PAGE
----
The book presents a simple discography with 2 parts: "Officially Released Recordings by Bob Dylan" lists each album, date of release, and songs, through Love and Theft; "Other Albums with Dylan Songs" includes only the works Varesi refers to in his text, so it's a fraction of the total.

Williams, PaulBob Dylan: Performing Artist; the Early Years, 1960-1973.  New York: Omnibus, 1990, 2004. Print.

"My plan for this book is a fairly simple one: I intend to describe and discuss a significant number (though by no means all) of Bob Dylan's performances, in chronological order, from throughout his career so far."  Williams wrote this in late 1986 in an introduction to this first book in the series-an introduction which largely discusses Picasso and the concept of "Great Art," and which Williams calls "I See Why He Had To Keep Going," after a comment Dylan made about a series of images Picasso once made depicting the same bull.

Williams saw 30 of the 41 concerts Dylan did with Tom Petty and the Heartbreakers in the summer of '86-a fact which concerns me, since the show I saw that summer was the worst Dylan performance I've ever seen.  But Williams also saw Dylan in '63, and his examination of Dylan's work is based on dozens more live experiences over the years as well as close attention to the tapes in his massive archive-possibly the largest anywhere outside the legendary master vault.
Williams' style is enjoyable, honest, insightful but pretentious.  His discussion of Dylan's recording style as performance allows him to examine the deliveries of all the songs on the albums; he does the same with Dylan's interviews.  Gradually a rich and compelling picture of Dylan as "performing artist" emerges.

---.  Bob Dylan: Performing Artist; the Middle Years, 1974-1986.  New York: Omnibus, 1992. Print.

---.  Bob Dylan: Performing Artist; Vol. 3, 1986-2000.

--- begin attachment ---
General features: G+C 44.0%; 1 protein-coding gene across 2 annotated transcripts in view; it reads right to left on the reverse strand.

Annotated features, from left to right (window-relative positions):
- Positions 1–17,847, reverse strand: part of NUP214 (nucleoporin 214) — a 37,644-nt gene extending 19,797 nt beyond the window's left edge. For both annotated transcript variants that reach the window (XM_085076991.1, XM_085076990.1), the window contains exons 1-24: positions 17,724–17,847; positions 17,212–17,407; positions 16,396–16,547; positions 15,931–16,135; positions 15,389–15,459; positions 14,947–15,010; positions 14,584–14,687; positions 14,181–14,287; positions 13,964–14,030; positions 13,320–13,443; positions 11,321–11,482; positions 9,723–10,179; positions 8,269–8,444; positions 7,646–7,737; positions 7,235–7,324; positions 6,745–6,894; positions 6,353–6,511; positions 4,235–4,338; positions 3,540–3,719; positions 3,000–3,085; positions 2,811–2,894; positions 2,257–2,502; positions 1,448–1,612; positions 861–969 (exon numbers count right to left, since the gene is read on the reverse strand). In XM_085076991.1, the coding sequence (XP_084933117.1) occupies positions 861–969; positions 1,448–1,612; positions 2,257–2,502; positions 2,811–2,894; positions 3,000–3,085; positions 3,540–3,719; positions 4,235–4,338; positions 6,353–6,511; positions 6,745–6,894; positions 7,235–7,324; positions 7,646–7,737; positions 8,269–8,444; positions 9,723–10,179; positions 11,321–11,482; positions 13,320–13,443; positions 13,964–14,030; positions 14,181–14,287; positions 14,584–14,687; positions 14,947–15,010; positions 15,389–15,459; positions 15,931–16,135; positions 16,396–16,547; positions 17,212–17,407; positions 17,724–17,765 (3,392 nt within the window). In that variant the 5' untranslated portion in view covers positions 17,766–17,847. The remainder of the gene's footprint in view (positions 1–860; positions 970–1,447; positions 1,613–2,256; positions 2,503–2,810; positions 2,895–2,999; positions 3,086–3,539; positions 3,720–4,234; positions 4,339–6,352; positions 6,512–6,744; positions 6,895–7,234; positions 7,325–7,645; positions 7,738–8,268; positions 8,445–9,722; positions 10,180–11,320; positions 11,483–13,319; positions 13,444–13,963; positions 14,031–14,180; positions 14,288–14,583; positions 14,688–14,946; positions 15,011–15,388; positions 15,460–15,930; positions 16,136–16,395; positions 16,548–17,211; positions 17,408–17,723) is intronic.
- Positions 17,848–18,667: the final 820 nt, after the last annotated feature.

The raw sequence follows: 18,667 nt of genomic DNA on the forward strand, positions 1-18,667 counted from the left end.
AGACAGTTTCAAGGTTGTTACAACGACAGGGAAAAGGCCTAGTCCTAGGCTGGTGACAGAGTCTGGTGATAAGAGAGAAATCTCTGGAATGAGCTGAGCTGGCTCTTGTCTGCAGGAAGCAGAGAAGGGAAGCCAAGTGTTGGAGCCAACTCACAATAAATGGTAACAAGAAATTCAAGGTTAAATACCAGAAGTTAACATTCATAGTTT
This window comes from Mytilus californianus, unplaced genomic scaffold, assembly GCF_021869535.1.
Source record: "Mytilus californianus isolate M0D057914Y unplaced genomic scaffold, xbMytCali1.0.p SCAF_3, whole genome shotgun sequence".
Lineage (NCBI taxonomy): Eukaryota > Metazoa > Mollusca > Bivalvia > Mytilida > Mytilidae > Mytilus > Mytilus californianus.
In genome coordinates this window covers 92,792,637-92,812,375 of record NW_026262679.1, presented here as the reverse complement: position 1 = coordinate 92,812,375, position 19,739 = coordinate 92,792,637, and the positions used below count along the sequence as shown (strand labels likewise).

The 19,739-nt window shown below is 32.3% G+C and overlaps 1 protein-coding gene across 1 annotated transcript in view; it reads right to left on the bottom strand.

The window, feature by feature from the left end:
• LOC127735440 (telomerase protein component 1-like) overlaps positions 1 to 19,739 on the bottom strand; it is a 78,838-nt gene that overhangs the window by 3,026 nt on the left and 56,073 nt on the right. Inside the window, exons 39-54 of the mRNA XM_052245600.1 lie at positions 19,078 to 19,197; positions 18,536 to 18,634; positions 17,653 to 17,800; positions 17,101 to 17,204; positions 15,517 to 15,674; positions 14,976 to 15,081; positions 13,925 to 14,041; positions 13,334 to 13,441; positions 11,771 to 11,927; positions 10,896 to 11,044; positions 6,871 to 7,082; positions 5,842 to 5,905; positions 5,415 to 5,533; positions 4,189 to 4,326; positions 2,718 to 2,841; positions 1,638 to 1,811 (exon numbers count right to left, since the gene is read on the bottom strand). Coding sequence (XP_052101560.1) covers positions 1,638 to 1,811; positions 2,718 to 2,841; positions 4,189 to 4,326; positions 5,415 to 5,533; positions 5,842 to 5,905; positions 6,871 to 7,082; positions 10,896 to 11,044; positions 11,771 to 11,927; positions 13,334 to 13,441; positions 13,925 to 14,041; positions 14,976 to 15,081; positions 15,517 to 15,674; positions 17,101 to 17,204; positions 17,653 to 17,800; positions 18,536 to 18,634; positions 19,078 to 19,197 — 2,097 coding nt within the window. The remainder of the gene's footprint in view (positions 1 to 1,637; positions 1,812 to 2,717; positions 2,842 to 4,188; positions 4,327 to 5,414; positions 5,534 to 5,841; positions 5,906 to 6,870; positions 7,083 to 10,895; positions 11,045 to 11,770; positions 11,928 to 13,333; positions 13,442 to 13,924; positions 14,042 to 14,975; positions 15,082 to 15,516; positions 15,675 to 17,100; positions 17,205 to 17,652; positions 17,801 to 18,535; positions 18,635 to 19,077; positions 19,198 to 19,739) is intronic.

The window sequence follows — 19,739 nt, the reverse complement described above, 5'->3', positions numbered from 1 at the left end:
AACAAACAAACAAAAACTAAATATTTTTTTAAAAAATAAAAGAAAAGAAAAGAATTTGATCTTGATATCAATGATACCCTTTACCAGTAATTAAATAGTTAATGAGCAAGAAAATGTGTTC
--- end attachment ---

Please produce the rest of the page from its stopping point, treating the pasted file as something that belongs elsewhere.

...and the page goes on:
---.  Bob Dylan: Watching the River Flow - Observations on his Art-in-progress, 1966-1995.  New York: Omnibus, 1996. Print.

Williams' most important short pieces on Dylan from over the years are collected here-including the full text of "Dylan: What Happened?" which appeared as a small book in the fall of 1979, when many were asking that question.  When Blonde on Blonde appeared in '65, the 18-year-old Williams wrote an amazing review for the little music rag he and his friends had just created, Crawdaddy, and the collection begins with this piece.  In all the essays and reviews collected here, Williams shares helpful insights and ideas; and in all of them he gushes with praise for nearly everything Dylan has ever done.  My friend Deb Trist often complains of "picky Deadheads"-you won't find a "picky Bobhead" in Williams!

Younger Than That Now: The Collected Interviews with Bob Dylan.  New York: Thunder's Mouth, 2004. Print.

This is a handy collection of interviews (and excerpts of interviews) that are not generally anthologized-from publications such as TV Guide (1976), People Magazine (1975), USA Today (1997), as well as NYTimes (1974) and Playboy (1978).  The conversation among Dylan, Bono, and Van Morrison (Hot Press, Ireland, 1984) is mostly about music they like, books they've read, and the recording process, and is a fun read.  With Sheffield University students in May '65, Dylan was straight and pleasant; two months earlier, with The Village Voice, he didn't answer one question straight-nor did any of the questions deserve straight answers; and, also in May, he told Disc Weekly (a British music mag), "the first record I made was in 1935. . . . John Hammond discovered me sitting on a farm."

The more we read these "put-on" interviews, perhaps the better we can understand a song like "I'm Not There": maybe it doesn't really matter what words we use (one of Shakespeare's central cruxes).